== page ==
A Yankee's Musing

Wednesday, March 04, 2015

Just some musings

Finally it is above 32 degrees today, and I hear there is lots of sunshine. Of course I am here, in my office, no windows, no sense of the world beyond these four walls. Before me are two stacks of papers, writings by my students. They were to capture a moment in their lives, a defining moment, either with a person or an event. In writing about that moment, they need to visualize it, and help the reader enter that moment through their imagination. This was an exercise to help them understand more fully what Momaday was saying when he spoke of how words are magic, the foundation of good storytelling.

The students, both classes, took on this challenge, many at first with reluctance, but all finally in powerful silence that reverberated. So now I have the privilege to read these moments and in doing so, gain a real sense of the individual behind the words. Powerful for me still, after 46 years of teaching I am in awe. And then suddenly, about five minutes ago, I stopped responding to each of them even though I am only half-way through. Clearly I will not finish them for classes tomorrow. But that's not what is aching in my chest right now, gathering pressure behind my eyes, blurring my vision, making me breathe each breath slowly, precisely.

It is this, these two classes are the last here in Brooklyn, NY. The last at the crossroads of the world where I learn more than I ever could give. My hands start shaking on the keyboard saying this---I will miss the voices I will never meet after this semester. I am retiring after 46 years of teaching...oh, I will always teach in some form or another, some place or another, but not here. I will never hear about a child, her mother, and grandmother, Palestinians picking olives from what is left of their trees on land that has been severed on the West Bank, once theirs, now guarded by automatic weapons that press against a grandmother's bosom and an Israeli soldier's hostility that says, "Give me what you've picked or I will kill you," and the old woman refuses. I will never hear about a child who hides beneath a stack of unburied dead bodies in a cemetery just across the boarder from Sierra Leone. She hides there three days before escaping the genocide that erased her entire family.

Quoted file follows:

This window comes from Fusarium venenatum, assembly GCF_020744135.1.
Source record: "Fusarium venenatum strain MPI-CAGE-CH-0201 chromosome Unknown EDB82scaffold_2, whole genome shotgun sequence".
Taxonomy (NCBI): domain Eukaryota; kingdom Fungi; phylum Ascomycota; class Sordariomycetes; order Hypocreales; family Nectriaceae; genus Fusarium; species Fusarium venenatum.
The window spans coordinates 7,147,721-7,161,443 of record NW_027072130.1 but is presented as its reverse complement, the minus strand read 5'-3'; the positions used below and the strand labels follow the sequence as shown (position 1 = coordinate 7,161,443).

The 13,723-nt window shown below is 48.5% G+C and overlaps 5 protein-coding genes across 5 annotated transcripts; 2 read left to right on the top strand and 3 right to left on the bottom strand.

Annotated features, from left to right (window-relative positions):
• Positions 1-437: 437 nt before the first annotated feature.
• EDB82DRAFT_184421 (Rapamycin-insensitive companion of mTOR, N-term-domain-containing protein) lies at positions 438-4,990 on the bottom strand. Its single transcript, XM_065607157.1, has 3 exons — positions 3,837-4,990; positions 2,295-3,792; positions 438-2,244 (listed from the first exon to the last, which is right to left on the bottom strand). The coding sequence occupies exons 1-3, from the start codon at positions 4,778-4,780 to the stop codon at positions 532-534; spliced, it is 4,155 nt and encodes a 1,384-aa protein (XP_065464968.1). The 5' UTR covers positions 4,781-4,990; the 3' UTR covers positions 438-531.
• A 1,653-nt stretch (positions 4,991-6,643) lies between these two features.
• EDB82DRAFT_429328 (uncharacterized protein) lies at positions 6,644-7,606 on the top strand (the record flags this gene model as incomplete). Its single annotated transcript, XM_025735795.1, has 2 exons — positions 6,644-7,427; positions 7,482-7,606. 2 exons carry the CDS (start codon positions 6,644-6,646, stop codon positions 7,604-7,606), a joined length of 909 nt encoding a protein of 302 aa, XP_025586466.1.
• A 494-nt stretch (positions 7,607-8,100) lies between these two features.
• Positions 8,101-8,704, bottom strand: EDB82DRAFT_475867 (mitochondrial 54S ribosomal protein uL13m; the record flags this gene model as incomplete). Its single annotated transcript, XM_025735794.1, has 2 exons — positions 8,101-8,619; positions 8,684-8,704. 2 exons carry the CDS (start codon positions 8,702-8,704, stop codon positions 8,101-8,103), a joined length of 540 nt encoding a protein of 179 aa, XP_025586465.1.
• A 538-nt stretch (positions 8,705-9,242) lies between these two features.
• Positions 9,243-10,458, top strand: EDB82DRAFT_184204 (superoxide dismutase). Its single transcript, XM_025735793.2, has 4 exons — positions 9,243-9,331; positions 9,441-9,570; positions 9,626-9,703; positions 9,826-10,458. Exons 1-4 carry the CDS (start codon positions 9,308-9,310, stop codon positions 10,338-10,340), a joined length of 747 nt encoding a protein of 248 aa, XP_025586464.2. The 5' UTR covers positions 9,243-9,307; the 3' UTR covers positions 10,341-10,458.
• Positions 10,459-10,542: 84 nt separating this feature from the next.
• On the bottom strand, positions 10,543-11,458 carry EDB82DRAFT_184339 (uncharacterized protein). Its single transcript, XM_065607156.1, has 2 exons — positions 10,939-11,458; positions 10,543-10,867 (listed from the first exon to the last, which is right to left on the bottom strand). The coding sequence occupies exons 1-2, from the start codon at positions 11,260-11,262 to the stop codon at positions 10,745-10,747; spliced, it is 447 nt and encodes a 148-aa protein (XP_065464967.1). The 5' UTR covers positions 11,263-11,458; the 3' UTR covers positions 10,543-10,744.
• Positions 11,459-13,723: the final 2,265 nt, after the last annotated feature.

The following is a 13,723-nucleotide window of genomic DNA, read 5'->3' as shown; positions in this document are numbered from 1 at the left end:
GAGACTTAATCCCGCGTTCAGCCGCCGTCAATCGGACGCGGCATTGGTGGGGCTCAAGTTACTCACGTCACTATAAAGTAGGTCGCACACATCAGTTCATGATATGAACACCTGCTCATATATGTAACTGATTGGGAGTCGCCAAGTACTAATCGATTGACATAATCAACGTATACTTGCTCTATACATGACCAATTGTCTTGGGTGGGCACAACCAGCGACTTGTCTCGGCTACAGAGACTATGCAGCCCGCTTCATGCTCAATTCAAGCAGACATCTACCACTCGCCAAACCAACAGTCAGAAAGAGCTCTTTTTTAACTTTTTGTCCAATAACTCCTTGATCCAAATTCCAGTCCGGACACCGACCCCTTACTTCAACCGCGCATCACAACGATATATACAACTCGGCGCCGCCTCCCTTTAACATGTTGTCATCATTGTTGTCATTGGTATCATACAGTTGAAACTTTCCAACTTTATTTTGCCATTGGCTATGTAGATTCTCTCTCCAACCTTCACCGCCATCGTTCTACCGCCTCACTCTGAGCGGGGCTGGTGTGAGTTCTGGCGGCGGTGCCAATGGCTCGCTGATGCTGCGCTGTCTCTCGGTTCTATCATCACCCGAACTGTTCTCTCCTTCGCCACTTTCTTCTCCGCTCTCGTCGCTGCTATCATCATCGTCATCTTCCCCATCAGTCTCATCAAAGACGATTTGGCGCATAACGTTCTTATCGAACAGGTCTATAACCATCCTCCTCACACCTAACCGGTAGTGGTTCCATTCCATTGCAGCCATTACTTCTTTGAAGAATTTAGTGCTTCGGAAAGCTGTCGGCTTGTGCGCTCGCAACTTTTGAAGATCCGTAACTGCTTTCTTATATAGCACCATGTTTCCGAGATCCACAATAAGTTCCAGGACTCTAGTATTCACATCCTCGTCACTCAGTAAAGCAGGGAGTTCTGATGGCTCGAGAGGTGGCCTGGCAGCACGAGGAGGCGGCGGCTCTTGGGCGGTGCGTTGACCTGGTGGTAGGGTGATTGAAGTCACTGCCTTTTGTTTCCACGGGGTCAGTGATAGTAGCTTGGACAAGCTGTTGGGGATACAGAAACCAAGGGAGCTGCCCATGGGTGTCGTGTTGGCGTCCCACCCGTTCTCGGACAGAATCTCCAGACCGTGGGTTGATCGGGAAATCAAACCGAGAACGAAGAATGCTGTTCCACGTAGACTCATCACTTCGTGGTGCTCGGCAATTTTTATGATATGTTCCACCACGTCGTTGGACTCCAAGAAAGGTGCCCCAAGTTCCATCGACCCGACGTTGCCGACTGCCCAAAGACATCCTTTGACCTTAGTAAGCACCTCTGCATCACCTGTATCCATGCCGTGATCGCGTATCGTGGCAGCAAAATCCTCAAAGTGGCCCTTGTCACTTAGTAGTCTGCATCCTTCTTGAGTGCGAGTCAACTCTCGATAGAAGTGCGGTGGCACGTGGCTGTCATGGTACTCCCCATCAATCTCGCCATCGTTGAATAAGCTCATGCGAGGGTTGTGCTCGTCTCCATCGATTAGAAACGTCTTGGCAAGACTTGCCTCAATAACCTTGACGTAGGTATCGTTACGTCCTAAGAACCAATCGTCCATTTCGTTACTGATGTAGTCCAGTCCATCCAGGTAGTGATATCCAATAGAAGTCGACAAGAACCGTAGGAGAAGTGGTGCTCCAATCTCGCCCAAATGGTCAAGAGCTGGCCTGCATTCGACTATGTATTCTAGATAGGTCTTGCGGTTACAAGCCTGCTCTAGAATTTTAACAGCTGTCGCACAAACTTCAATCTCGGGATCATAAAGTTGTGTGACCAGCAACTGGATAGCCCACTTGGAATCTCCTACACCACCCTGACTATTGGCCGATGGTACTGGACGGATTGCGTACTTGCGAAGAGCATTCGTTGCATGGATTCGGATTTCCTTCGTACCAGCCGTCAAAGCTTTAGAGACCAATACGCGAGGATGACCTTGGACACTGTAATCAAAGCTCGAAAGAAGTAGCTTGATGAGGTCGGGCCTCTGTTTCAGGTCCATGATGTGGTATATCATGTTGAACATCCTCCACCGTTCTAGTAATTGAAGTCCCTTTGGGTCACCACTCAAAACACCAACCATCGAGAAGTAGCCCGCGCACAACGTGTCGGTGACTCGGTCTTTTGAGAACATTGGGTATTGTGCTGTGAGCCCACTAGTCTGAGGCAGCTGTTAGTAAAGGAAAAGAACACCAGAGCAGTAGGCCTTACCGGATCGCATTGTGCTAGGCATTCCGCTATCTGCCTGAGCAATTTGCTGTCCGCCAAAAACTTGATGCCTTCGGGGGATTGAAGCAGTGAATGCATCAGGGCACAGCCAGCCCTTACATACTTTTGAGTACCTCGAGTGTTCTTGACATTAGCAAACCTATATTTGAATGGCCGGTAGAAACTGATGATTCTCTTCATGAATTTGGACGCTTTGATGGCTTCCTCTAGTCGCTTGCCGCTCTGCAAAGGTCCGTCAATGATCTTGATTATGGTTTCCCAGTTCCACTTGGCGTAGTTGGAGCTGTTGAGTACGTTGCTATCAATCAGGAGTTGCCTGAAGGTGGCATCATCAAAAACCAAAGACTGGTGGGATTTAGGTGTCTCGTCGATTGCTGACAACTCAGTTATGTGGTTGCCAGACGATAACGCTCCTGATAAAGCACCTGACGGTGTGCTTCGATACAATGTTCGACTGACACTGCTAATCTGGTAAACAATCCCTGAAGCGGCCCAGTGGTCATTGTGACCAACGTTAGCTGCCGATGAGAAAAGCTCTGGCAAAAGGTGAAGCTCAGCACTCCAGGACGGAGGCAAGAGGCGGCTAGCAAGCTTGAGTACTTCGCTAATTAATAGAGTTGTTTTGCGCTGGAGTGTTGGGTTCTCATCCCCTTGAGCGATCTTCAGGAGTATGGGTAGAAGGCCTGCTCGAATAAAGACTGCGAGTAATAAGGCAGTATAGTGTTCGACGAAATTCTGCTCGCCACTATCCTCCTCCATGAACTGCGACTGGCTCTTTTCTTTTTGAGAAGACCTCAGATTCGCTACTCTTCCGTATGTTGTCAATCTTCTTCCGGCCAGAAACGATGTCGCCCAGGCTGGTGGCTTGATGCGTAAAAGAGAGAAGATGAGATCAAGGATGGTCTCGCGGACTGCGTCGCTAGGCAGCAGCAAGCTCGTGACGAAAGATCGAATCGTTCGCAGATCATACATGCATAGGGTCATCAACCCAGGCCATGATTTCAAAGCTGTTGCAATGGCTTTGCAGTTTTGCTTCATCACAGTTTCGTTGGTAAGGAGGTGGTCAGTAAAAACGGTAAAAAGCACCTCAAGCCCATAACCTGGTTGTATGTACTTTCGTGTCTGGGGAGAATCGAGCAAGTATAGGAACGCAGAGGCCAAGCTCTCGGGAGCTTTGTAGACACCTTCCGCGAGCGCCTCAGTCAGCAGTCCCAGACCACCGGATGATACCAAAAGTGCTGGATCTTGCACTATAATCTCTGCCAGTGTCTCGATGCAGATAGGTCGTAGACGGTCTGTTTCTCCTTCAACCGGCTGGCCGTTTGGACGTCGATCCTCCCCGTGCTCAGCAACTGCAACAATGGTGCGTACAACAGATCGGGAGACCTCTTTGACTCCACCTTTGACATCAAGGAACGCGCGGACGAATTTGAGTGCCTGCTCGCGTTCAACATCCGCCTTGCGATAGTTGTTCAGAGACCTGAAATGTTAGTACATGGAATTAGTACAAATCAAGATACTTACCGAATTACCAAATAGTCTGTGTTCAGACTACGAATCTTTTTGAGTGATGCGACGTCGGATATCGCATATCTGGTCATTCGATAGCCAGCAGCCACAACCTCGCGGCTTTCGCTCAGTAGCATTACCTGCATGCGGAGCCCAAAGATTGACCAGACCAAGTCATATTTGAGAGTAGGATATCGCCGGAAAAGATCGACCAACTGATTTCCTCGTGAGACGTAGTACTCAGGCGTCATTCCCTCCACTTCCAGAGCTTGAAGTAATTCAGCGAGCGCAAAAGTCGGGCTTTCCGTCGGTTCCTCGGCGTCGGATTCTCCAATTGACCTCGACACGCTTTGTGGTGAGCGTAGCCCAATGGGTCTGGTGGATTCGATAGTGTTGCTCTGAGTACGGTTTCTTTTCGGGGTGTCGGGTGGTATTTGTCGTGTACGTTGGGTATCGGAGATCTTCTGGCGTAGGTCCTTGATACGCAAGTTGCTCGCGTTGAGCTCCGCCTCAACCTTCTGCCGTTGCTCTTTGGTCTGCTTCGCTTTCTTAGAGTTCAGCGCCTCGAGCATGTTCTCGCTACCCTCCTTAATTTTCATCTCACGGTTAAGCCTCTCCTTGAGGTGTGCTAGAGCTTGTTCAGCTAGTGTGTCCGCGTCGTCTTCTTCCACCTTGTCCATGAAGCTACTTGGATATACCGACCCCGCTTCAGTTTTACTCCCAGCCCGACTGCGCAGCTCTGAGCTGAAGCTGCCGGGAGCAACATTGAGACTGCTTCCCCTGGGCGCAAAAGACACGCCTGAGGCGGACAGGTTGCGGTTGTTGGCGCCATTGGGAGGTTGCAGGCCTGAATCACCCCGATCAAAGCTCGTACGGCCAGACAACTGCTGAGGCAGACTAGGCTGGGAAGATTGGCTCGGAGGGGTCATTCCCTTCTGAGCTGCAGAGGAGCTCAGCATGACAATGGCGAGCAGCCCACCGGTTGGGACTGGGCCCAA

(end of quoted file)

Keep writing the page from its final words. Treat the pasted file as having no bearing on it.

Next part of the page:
There are things, so many things, I read and see in the news. But my students bring fresh eyes, an open mind, and an aching heart to these stories: I see faces so like those who have names. My perspective has changed. I have learned not to make assumptions and judgments. I have learned from my students. Will I be the same without them? Will, upon my return to a world so very separate from the rest, in the White Mountains, lose more than I will gain? I hope not. But I do know my patience with bigotry, anything that begins with "they" or "them" will send me into the red zone. I hope I can quiet my anger.


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